In my experience, your groups refer to 2 Timothy 3:16-17 more than any other Bible passage as a proof for sola Scriptura or “Bible-only” Christianity. This passage, you think, is the silver bullet, the cleanup hitter, the biblical proof of all proofs! The passage reads:
All scripture is inspired by God and profitable for teaching, for reproof, for correction, and for training in righteousness, that the man of God may be complete, equipped for every good work.
You interpret the passage as, essentially, “The Bible is all Scripture, and the Bible alone contains all knowledge necessary for salvation and holiness.” And as your most often-used proof for sola Scriptura or “Bible-only” Christianity, I will give it more attention than your others. (I’ve addressed your lesser-used passages here, here, and here.) Let us begin by addressing the full passage beginning from verse 14 through verse 17.
But as for you, continue in what you have learned and have firmly believed, knowing from whom you learned it and how from childhood you have been acquainted with the sacred writings which are able to instruct you for salvation through faith in Christ Jesus. All scripture is inspired by God and profitable for teaching, for reproof, for correction, and for training in righteousness, that the man of God may be complete, equipped for every good work.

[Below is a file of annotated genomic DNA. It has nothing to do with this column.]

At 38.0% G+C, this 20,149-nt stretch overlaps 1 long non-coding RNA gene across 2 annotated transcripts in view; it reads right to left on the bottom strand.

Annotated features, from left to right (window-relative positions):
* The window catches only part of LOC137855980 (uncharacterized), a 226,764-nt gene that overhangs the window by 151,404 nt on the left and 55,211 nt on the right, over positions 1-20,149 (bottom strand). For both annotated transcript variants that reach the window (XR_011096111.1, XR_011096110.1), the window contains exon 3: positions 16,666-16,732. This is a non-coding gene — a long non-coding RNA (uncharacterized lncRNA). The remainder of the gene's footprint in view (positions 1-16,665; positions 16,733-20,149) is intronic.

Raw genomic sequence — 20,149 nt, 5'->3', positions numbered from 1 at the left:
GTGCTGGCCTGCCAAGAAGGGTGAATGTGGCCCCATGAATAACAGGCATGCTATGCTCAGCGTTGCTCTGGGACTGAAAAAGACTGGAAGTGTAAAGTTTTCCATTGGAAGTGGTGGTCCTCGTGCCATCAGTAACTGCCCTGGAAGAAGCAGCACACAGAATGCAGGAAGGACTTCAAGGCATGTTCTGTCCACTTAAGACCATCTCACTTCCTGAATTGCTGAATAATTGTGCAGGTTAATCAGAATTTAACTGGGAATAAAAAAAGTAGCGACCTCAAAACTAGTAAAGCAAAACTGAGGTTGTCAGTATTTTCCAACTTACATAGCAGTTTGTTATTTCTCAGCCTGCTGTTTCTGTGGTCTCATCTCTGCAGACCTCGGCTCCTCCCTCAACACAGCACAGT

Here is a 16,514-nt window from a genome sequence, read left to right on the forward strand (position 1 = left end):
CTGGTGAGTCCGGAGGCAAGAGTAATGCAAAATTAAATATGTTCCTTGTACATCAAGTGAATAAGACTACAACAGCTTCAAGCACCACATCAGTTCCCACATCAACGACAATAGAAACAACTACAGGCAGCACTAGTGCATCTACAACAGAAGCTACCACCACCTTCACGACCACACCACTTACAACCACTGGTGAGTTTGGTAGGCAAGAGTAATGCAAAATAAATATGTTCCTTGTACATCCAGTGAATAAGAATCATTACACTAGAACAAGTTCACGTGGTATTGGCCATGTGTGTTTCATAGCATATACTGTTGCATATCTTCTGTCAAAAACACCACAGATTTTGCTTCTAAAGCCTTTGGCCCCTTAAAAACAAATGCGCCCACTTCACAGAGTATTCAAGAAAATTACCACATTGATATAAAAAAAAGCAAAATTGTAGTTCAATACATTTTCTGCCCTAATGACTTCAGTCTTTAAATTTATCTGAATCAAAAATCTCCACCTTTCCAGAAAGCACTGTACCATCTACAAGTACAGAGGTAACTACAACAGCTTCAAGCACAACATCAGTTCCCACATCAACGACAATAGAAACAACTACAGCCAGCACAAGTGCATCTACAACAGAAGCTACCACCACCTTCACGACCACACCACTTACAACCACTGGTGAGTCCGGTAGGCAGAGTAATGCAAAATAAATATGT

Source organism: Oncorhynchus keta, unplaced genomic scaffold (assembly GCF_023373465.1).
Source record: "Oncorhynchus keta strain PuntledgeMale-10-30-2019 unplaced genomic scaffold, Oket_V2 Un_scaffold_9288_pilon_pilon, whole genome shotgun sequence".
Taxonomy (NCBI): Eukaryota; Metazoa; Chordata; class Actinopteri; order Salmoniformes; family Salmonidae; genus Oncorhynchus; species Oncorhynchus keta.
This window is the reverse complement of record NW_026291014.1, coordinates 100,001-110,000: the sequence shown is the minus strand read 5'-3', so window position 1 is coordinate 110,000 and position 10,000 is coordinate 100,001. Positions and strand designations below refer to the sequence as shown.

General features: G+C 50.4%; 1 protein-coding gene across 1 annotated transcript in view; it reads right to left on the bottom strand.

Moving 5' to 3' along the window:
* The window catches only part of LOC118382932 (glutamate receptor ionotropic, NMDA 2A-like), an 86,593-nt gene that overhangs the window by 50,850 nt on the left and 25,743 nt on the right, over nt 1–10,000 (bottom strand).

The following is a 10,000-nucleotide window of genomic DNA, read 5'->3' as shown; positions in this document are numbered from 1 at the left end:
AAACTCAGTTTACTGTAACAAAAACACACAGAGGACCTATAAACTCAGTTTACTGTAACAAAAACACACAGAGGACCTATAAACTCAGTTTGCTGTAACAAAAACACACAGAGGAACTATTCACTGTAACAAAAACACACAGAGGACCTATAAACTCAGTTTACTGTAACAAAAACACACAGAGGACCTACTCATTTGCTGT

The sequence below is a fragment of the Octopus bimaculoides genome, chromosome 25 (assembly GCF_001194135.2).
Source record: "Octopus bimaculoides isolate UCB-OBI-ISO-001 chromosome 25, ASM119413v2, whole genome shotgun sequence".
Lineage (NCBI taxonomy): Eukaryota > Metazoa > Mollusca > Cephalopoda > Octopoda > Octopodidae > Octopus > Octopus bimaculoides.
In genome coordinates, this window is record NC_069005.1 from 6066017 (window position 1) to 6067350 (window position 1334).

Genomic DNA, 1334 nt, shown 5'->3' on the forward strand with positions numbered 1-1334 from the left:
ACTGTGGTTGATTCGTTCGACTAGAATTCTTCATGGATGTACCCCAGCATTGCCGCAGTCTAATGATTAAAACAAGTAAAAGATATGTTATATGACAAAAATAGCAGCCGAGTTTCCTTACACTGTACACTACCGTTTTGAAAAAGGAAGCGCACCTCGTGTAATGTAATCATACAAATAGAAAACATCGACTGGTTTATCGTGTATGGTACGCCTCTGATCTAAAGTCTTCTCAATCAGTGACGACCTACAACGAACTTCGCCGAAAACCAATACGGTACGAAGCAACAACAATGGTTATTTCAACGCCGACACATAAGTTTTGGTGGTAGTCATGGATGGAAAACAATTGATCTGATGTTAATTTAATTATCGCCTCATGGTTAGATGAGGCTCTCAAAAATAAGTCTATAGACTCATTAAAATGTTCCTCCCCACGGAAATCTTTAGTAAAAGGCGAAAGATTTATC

To properly understand the passage, you will need to sedate your Protestant individualism; please try to think “Catholic-ly” and not “Private-ly”, contextually and not proof-textually, and with an open mind. The passage (vs. 14-17), not the proof-text that your group focuses on (vs. 16-17 only), is a literary unit that is comprised of seven parts. I will review each part of the passage, show how its very structure presupposes Catholic ecclesiastical order, show how the subject of the passage is not about Scripture, but salvation in Christ Jesus, and how it in no way supports sola Scriptura or “Bible-only” Christianity. I will then bring all of the passage’s parts back together, and hope that you are able to understand St. Paul’s message for the beauty that it truly is, and for the beauty that it truly reflects: that together, Sacred Scripture and Sacred Tradition act in concert for the salvation of souls. And to best illustrate the passage, I will assign to each part a symbol (A through AA), which will expose the passage’s chiastic (symmetrical) structure of St. Paul’s words to St. Timothy, and which I think is a useful way to illustrate the elements and the apex of the passage. Continue reading